Last week in brief…February 15th, 2016
In a week when actual deals were thin on the ground, fundraising commanded all the attention in Africa’s private equity, venture capital and infrastructure investment markets. There were several notable fund announcements, which, if combined, would add almost $700 million to the pot of private capital targeting opportunities on the continent.
A first and a final closing both vied for poll position in terms of the volume of capital raised, but it was Investec Asset Management who came out on top, holding the final close for its sophomore fund at $295 million. Investec Africa Private Equity Fund 2, which has already made 3 investments, and will continue to follow the same strategy of Investec’s first 2008-vintage fund, targeting consumer sector opportunities in both South Africa and the broader African continent. The new fund, which still has “north of $200 million” to invest, will look at transactions ranging between $15 million and $40 million in size, but would consider investments as high as $100 million in co-investment deals.
Close on its heels, private equity real estate investor RMB Westport announced the first close for its second African real estate development fund at $250 million last week, attracting commitments from 8 investors, among them the IFC and the indirect investment arm of the Grosvenor Group, the privately-owned international property company, making its first investment commitment to sub-Saharan Africa. RMB Westport Real Estate Development II, which is targeting a total of $450 million with a hard cap of $500 million, will make investments in retail, office and industrial properties in sub-Saharan Africa, with a particular emphasis on the countries of Nigeria, Ghana, Angola and Côte d’Ivoire.
In response to the investment potential that exists in the market for small infrastructure deals that sit between DFI and foundation grant “access projects” and the larger nationwide infrastructure projects, impact investor Investisseurs & Partenaires announced that it is partnering with InfraMed Infrastructure to launch a €150 million (almost $170 million) fund. I&P Africa Infrastructure will solicit commitments from both the private sector and development finance institutions, and plans on holding the first close of the fund in mid-2016. The fund, which will have a 14 to 15-year investment horizon and deliver between 12% and 15% to Limited Partners, will look to deploy between €5 million and €15 million in target opportunities in both North and Sub-Saharan Africa.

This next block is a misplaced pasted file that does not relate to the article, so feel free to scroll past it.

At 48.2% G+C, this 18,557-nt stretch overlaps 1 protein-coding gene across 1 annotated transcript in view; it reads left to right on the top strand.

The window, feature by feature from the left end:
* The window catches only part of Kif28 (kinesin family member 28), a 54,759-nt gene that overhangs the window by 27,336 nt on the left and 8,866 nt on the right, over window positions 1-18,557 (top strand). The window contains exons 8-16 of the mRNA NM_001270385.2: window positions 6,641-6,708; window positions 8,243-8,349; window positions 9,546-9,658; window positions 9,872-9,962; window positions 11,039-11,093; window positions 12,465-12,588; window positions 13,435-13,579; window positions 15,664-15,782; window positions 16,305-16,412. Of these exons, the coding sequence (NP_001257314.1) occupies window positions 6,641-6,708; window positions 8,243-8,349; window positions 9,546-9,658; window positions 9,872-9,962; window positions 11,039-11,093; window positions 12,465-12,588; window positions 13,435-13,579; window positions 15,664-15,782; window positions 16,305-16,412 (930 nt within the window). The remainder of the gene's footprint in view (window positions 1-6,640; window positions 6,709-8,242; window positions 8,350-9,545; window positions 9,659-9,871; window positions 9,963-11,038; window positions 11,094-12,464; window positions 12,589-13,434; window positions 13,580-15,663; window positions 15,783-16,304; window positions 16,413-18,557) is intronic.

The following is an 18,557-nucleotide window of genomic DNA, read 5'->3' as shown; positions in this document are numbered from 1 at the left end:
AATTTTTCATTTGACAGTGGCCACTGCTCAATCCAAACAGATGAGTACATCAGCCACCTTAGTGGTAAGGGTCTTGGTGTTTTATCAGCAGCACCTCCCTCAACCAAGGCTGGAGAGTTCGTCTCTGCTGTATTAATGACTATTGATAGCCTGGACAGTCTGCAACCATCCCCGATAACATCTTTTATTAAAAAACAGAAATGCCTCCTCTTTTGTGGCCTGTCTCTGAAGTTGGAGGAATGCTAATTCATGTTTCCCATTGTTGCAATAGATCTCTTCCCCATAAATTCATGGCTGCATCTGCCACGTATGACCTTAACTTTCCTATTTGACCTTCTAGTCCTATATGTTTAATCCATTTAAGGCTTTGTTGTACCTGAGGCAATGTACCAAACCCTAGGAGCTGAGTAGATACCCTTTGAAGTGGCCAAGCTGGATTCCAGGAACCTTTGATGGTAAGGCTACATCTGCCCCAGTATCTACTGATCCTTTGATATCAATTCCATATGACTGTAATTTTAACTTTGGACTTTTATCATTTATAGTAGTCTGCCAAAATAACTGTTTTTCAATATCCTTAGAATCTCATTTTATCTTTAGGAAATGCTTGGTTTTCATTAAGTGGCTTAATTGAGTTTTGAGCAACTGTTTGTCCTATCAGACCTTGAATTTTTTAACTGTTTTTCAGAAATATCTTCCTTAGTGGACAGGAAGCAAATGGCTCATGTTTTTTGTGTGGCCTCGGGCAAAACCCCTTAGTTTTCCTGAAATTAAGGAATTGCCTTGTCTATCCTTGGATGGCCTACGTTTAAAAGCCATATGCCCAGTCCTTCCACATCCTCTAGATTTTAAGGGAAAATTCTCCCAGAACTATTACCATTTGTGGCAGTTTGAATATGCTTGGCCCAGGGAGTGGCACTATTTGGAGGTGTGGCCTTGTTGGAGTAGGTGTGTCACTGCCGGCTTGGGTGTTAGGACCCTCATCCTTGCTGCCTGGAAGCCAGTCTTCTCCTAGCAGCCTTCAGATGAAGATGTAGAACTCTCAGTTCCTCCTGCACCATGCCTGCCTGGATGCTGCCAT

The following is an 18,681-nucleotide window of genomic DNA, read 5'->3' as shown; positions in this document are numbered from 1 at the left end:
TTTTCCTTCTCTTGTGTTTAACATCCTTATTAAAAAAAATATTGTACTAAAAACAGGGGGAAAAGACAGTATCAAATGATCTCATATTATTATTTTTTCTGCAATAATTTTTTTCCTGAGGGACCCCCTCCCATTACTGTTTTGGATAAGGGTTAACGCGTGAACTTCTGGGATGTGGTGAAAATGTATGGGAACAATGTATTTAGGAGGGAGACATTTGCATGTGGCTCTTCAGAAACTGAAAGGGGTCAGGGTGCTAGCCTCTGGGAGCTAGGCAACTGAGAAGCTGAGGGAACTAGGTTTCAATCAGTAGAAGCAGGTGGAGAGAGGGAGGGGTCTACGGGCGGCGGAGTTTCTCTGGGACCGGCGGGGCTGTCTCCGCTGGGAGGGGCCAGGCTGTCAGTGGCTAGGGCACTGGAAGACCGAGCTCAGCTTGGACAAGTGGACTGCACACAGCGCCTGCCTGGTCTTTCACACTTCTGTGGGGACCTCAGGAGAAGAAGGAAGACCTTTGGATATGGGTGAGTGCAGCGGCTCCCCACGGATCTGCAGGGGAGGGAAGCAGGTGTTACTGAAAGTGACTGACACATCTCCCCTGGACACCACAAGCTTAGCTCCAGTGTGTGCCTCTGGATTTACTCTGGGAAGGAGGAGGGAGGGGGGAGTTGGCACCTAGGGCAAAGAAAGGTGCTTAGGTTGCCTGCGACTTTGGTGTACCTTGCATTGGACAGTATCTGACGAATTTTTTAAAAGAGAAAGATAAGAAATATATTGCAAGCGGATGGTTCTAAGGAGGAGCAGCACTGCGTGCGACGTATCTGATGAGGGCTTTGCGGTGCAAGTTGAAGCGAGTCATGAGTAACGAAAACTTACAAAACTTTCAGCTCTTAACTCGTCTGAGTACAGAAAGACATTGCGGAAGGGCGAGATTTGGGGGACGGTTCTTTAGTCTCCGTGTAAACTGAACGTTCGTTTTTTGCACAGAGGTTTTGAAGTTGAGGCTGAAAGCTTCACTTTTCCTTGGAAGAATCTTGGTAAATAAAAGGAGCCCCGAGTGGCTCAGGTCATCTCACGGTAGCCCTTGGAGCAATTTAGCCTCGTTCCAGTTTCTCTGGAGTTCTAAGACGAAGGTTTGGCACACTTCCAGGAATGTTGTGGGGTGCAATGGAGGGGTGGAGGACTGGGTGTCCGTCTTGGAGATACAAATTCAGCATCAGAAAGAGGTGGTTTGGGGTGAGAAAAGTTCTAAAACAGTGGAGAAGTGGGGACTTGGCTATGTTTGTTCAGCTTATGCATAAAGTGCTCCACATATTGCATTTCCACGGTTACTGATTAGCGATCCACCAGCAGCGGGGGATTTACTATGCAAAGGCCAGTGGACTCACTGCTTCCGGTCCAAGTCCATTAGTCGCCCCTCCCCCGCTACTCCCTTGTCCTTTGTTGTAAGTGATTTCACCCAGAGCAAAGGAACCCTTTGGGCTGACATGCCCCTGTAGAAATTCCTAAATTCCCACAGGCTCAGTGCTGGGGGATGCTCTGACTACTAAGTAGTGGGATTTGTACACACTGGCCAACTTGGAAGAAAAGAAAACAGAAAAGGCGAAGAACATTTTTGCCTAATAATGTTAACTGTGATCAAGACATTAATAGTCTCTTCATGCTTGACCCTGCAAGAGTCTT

In deal news, much has been made of French insurer AXA’s deal to acquire an 8% stake in Africa Internet Group, the Rocket Internet-backed owner of several high profile e-ventures on the continent, including Jumia. The $84 million price tag for the stake helps AIG break through the $1 billion valuation threshold, according to some reports, making it the continent’s first bona fide unicorn start-up. The deal also gives AXA exclusive rights distribute products through AIG’s portfolio of online and mobile consumer companies, tapping into the rapidly-growing demand for financial services and insurance products in African markets which benefit from low penetration rates, a youthful demographic with increasing spending power and increasing levels of mobile and internet technology adoption.
According to a report in South Africa’s Business Day, investment holding company Brait is planning to sell its holdings in glass maker Consol and media group Primedia within the next two years, marking the final realizations for the firm’s private equity vehicle, Brait Fund IV. John Gnodde, Brait’s CEO, wouldn’t be drawn on speculation that Brait’s bankers are already exploring either a listing or a direct sale for both stakes.
In people moves last week, a couple of new appointments grabbed our attention. Orrick announced that Weyinmi Popo has left Jones Day and joined their London office as a partner in their M&A and Private Equity Practice and a member of their Africa team. And South African law firm Cliffe Dekker Hofmeyr has appointed Mark Linington to head their private equity group. He joined the firm’s tax practice in November 2015 following a 10-year career at Webber Wentzel.
Finally, following the passage of the Electrify Africa Act by the U.S. House of Representatives a couple of weeks ago, an interesting, useful article from The Africa Report recapping the various initiatives under way to ramp up the electrification of sub-Saharan Africa.
As always, you can review these and other stories by clicking through to this week’s complete issue of Africa Capital Digest.